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22gigantes.com - Are you frustrated or disenchanted by the results of your Agile approach?Does Agile sound like a good idea, but you're not sure how to explain it beyond roles, practices, and meetings?Is your team going through the motions, but it's still business as usual?The missing piece is the Agile mind-set — the thinking that makes Agile processes work.This book is your compass for the Agile journey. Without prescribing any process, practice, or tool, it will show you how practitioners approach:Deciding what to work onPlanning and doing the workEngaging people and performing as teamsWorking betterPragmatic and dogma-free, this book will help you understand what it means to be Agile and how to bring others along.I want to give this book to every executive and manager who asks why the transition is taking so long. I also recommend it for all Agile practitioners as a valuable source of insight beyond the processes and techniques described in other books. –Roger Brown, Agile Coach, Agile CrossingGil Broza is a kindred spirit to the pioneers of the Agile movement. He reminds us of the core values, principles, and behaviors of this enduring effort to bring joy and delight to producing software. To those new to the pursuit, he brings a lantern for the journey. –Rich Sheridan, CEO, Menlo InnovationsThe book's forewords are by Jim Highsmith and Linda Rising.Gil Broza, founder and principal mentor at 3P Vantage, has been supporting Agile leaders and their teams since 2004. Gil's guidance helps professionals adopt effective, humane, and responsible approaches to software development. His previous book was The Human Side of Agile.
Best Review of The Agile Mind-set: Making Agile Processes Work:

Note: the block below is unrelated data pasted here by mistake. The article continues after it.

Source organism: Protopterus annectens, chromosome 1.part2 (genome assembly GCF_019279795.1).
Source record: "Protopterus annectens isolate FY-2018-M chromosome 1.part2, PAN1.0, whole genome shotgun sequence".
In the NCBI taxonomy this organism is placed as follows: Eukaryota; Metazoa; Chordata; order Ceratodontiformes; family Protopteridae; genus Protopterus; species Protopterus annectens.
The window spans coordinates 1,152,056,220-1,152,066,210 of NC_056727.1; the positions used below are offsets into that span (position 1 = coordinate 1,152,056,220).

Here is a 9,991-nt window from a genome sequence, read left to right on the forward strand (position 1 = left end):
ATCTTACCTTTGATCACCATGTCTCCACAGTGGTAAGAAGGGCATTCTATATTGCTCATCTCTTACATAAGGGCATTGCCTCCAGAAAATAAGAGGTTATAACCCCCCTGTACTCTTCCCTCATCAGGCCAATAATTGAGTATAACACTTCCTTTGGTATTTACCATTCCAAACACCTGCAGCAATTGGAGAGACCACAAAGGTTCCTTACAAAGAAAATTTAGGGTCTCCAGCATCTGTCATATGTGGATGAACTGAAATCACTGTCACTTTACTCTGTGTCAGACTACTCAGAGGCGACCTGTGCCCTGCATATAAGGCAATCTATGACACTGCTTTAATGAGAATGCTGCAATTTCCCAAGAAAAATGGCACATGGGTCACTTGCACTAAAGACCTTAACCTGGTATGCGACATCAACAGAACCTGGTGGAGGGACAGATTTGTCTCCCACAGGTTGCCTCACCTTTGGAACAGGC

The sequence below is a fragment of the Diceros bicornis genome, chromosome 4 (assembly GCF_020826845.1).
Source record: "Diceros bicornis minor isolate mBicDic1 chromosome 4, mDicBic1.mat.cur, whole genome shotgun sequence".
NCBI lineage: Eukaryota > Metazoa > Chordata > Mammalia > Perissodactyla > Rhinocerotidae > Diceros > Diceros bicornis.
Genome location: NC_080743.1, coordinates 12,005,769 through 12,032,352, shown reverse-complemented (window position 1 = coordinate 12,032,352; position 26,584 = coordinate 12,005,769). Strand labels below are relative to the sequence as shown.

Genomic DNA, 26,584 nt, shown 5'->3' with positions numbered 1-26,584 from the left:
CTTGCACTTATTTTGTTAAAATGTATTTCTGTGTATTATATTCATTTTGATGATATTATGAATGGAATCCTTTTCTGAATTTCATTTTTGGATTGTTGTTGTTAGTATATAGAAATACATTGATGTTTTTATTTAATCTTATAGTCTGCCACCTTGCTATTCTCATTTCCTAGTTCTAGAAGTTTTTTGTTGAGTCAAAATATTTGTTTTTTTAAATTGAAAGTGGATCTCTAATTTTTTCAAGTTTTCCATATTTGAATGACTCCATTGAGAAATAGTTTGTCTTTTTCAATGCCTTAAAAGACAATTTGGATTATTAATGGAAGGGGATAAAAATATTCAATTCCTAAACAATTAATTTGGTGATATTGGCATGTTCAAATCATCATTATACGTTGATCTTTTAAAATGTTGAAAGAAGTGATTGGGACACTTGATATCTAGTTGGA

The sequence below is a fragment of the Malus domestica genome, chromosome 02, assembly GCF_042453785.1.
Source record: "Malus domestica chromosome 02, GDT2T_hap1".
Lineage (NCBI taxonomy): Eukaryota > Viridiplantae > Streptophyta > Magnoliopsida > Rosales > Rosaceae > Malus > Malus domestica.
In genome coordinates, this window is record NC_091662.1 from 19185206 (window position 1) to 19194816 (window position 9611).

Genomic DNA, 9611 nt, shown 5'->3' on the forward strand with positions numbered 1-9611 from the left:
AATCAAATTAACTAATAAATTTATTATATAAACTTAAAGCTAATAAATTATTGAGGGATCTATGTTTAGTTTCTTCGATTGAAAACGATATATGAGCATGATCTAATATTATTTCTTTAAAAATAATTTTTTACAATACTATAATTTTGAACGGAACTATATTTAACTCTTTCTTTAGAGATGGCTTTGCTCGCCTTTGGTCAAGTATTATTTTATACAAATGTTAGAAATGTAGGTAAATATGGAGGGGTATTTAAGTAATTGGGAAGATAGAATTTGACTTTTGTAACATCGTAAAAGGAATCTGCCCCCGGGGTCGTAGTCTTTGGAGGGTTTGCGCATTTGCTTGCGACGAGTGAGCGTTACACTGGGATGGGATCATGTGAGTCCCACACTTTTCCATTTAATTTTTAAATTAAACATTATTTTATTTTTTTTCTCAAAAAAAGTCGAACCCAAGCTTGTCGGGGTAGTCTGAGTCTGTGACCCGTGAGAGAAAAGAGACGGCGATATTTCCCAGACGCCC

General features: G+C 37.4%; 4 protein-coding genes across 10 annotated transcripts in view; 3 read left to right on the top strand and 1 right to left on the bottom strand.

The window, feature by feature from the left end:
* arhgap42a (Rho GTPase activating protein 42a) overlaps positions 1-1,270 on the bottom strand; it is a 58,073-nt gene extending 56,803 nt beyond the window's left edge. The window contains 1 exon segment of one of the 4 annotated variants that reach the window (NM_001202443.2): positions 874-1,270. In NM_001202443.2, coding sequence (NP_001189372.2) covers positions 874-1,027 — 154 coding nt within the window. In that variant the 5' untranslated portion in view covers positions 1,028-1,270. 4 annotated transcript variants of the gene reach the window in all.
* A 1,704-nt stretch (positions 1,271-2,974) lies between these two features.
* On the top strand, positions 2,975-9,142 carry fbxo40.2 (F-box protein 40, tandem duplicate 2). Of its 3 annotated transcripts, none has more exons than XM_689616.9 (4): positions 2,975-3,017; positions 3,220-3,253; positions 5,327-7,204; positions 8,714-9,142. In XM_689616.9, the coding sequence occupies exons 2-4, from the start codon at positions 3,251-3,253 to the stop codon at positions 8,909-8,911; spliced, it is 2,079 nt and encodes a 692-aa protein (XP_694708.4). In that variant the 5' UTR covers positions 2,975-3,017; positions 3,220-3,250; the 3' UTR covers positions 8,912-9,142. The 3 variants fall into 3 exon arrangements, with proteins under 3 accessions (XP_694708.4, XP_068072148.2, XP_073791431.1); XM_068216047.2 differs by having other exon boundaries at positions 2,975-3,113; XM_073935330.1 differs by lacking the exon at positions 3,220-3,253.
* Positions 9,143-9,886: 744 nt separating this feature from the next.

Most helpful customer reviews 3 of 3 people found the following review helpful. This is also a Lean book that’s easy to read By John Hill This is a “must have” resource for Agile coaches to educate clients struggling with an “Agile transformation”! Recent books on “Agile” are often cookbooks, describing sequential steps for implementing some “Agile recipe”. Gil says “While there is no single recipe for Agile to succeed, this book will show you what ingredients you, as and Agile chef would need for your recipe…” So, just as yeast is needed for bread to rise, an Agile mind-set is the essential ingredient for Agile to “rise”. Some other books on Agile gloss over the need for an Agile mind-set, in effect ignoring the need for yeast to bake bread properly. Other sources presuppose that an Agile mind-set (the yeast) is already in-place. This is a colossal assumption that’s incorrect more times than not. Compared with other Agile “how to” guides, Gil’s book instead reveals the raison d'être behind Agile. Gil dives deeply into Agile’s complex underpinnings and misunderstood nuances, reaffirming Agile’s powerful potential when properly understood, embraced and supported across the entire organizational fabric. The Agile Manifesto begins with the statement that “we have come to value: Individuals and interactions over process and tools”. This crucial Agile pillar is missed by many organizations. Gil’s section titled “People Are Not Resources” shines a very bright light on this fundamental concept, helping us to realize that people comprise teams that evolve organically. Gil provides the same insight into the rest the Manifesto as well (because this author really “gets it”). This is also a Lean book that’s easy to read, providing much benefit in return for a small effort (and no waste). Gil clearly explains (and convinces us) why any Agile seeds planted won’t germinate until the organizational soil bed is properly amended with the abundant nutrients an Agile mind-set unleashes. Highly recommended. 1 of 1 people found the following review helpful. Great speaker, too! By Ross McKenrick Gil Broza, author of The Agile Mind-Set: Making Processes Work, spoke to 120 agile coaches gathered at the monthly meeting of Agile New England in Waltham, MA, on April 7. Gil posed the following question to the audience: "How many of you have coached teams that have adopted the practices and processes of agile development, but have achieved mediocre (or worse) results?" Well more than half us (myself included) raised our hands.For the next 90 minutes, he worked us through the thesis of his book: that teams can adopt agile practices and processes, but unless their underlying beliefs and values are consistent with the agile mind-set, the team's results will likely not meet expectations.A few of Gil's definitions are in order:1. Values: What you consider most important in the current situation2. Beliefs: What you hold to be true in that type of situation3. Principles: Which standards guide your choices, decisions and actionsAccording to Gil, Agile is anchored in four foundational values - meaning if you choose the Agile approach for the work at hand, your top-ranked values include (and don't contradict) the Agile four:Agile Values1. People come first, before product and before process. Those people are everyone with a stake in the work, not just the team that produces it; customers and managers are people too. This value is known in the Agile community as "individuals and interactions."2. Adaptation. Opportunities and need for change - of mind, of understanding, or of circumstance - will occur; embrace those changes that are worth embracing (e.g. for competitive advantage). Adaptation encompasses the readiness, ability, and willingness to respond to change. The change may apply to people, process, or product.3. Early and frequent value delivery. The work has some customer, perhaps even several. They might be paying, or not, and they might not be the end users. The workers out to focus relentlessly on doing valuable work and making a difference, so their customers see an early and frequent return on investment.4. Customer collaboration. The producers of the work ought to collaborate with their customers for the result to truly delight them. It is a spirit of partnership, not of vendor-buying or winner-loser.Gil goes on to status that Agile has a set of beliefs about people, the work, and the work's customers:Agile Principles• People. The Agile mind-set is congruent with Theory Y, which says that competent, motivated, trusted, and supported people will do well. Pragmatically, though - the Agile thinking goes - as human beings they will get some (or even many) things wrong. Even when they're right, they're not perfect, but working closely together enriches the outcomes that they could achieve individually. In light of the four values, people with an Agile mind-set believe that the best model that manages the downside and elevates the upside is the self-organizing, collaborative team.• The customer. Two of the Agile values are focused on the customer - the entity that wants the results of the work (the other values, a little less so). However, the Agile mind-set does not assume that the customer is always right. in fact, its basic belief is that customers can't - and, being adaptive, shouldn't - pinpoint future needs and wants. Moreover, even if they have a good handle on what's needed now, delaying implementation will make those requirements go stale. The sensible thing to do, therefore, is to focus intently on the what the customer needs now, and not commit too far in the future. Knowing top need and fulfilling them is being effective, which from an Agile standpoint matters more than being efficient.• The work. Even if the four Agile values are indeed your most important values, and even if you agree with the beliefs mentioned so far, what is true of the work? The Agile mind-side is formulated particularly for complex work. As such, it's based on a particular belief: emergence, or evolution - rather than planning - is an appropriate response to complexity. And what's the best enabler of emergence? The short feedback loop. Since feedback, emergence, and adaptation imply frequent change, a key Agile assumption is that the cost of change can remain low. When this isn't the case - for instance in some civil engineering projects - Agile will probably not be a good fit.Regarding agile practices, Gil has refactored the twelve principles behind the Agile Manifesto into twenty-six, organized into three categories:Agile Principles1. Principles Regarding People: respect, transparency, trust, personal safety, focus, sustainable pace, self-organization, collaboration, communication, consensus, and leadership2. Principles Regarding Work: outcome, effectiveness, deference of decisions, simplicity, experimentation, cadence, reliability, cost of change, shippable increments, results, quality, and time-boxing3. Meta-Principles: feedback loops, continual learning, and continuous improvementAlthough I had not seen the fundaments of Agile presented in quite this way, this all seemed like motherhood and apple-pie to me. The ah-ha moment for me was when Gil contrasted these values, beliefs and principles to some deeply held waterfall (or - as I prefer - plan-driven) values (e.g. plan the work and then work the plan, minimize cost and schedule, make accurate commitments, or be able to adjust the resources quickly) and beliefs (e.g. if we do the all the design before starting implementation, we reduce risk and avoid rework, or if we sign-off on requirements now and the team will finish developing them six months from now, the requirements will still be valuable and relevant).Values and beliefs are deep-seated and hard to change. If the people associated with an agile endeavor (team and/or stakeholders) harbor conventional, plan-drive values and beliefs--and we coaches only teach the principles and practices of agile, then we are at risk of only getting mediocre (or worse) results.Now (as an old-time project manager), how do we mitigate this risk? Gil says that in his two-day agile training, he spends 3/4 of the time on agile values and beliefs--and the remainder on principles and practices.I've agile coached in multiple contexts. In general, the least effective for me has been attempting an enterprise-wide transformation with general education and training offerings, followed by what I call "in-situ" coaching of individual teams - meaning observing a team in their current project and offering suggestions for incremental improvements.Getting the entire team out of their project context for a couple of days, if that is possible, affords the opportunity to help the team explore their values and beliefs in contrast with agile values and beliefs. This is definitely an improvement.But I've experienced the best results with companies that have established agile solution centers which are founded upon agile values, beliefs, and principles and behave in accordance with agile practices and processes on a day-to-day basis. These companies can then rotate employees through extended stints (e.g. 6 months or longer) in the agile solution center--and then have them return to their home context as agile evangelists. 1 of 1 people found the following review helpful. Pursuing agility? Start with this book. By wilhelm You can find a plenitude of books on processes and delivery methodologies that are often associated with Agile. Although this content is valuable, this same content is not enough for those wanting to successfully embrace agility. Understanding the essence of Agile is the one investment teams and firms should make prior to any internal change.In a comprehensive, yet, succinct book, Gil explores the different facets of the agile mentality, all backed by Gil's extensive Agile and technical experience and expertise. In short, you won't find a better book to start your Agile journey. I wish I had had access to this book years ago.If you or your team decided to to seek agility, this is the book you should read first.If your team is struggling in your agile journey, this is the book you should read (and consult often).If you need to attain executive support for agility, this is the book you should share with them.Start here, and keep the book within arm's length - you will be glad that you did. See all 24 customer reviews...